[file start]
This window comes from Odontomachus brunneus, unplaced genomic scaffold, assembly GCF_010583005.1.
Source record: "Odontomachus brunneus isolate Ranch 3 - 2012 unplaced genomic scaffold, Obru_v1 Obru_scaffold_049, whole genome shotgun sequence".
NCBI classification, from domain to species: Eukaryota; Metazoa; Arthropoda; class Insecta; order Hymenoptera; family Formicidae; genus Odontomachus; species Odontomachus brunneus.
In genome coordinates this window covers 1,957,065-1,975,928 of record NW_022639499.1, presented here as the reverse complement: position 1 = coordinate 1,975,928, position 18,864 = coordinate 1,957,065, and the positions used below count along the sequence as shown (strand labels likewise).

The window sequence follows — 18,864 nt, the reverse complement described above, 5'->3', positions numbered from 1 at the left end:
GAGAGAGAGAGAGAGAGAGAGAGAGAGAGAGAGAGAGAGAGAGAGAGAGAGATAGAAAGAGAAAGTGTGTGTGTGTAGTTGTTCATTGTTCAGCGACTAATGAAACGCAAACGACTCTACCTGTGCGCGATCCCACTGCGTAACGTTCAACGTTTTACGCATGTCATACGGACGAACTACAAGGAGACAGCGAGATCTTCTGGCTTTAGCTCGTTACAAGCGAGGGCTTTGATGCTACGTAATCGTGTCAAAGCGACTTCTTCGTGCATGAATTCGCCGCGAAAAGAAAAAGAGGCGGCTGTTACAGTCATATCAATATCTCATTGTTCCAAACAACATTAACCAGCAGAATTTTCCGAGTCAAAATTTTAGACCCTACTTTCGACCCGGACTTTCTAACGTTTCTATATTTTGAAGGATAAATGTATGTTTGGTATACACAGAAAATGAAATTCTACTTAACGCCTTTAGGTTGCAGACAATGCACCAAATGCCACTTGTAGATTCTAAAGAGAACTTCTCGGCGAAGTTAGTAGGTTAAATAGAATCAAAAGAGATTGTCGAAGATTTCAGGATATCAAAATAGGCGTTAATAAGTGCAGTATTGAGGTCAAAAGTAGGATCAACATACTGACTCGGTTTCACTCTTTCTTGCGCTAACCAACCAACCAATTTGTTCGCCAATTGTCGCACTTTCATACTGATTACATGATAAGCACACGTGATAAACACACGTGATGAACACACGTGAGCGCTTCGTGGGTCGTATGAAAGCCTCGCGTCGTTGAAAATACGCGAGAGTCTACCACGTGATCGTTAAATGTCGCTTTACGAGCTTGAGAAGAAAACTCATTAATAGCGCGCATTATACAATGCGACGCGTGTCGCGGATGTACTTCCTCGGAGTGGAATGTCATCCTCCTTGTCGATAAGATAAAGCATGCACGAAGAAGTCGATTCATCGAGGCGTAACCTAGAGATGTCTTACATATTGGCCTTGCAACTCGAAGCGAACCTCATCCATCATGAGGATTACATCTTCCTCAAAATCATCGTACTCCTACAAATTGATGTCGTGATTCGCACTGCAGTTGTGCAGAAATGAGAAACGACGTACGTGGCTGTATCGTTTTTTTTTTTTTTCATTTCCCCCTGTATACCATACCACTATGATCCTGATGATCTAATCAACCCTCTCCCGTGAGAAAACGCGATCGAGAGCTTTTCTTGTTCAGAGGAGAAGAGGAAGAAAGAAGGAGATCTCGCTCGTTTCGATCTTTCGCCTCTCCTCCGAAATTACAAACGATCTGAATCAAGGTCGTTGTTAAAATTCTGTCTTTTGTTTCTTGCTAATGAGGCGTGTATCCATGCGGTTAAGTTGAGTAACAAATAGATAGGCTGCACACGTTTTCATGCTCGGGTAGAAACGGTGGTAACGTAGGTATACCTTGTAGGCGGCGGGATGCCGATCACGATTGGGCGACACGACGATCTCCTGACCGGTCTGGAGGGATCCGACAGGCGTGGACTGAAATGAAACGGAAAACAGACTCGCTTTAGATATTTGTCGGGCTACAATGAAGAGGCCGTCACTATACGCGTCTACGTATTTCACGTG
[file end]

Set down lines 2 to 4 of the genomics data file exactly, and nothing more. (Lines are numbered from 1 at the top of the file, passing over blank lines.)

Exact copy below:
Source record: "Odontomachus brunneus isolate Ranch 3 - 2012 unplaced genomic scaffold, Obru_v1 Obru_scaffold_049, whole genome shotgun sequence".
NCBI classification, from domain to species: Eukaryota; Metazoa; Arthropoda; class Insecta; order Hymenoptera; family Formicidae; genus Odontomachus; species Odontomachus brunneus.
In genome coordinates this window covers 1,957,065-1,975,928 of record NW_022639499.1, presented here as the reverse complement: position 1 = coordinate 1,975,928, position 18,864 = coordinate 1,957,065, and the positions used below count along the sequence as shown (strand labels likewise).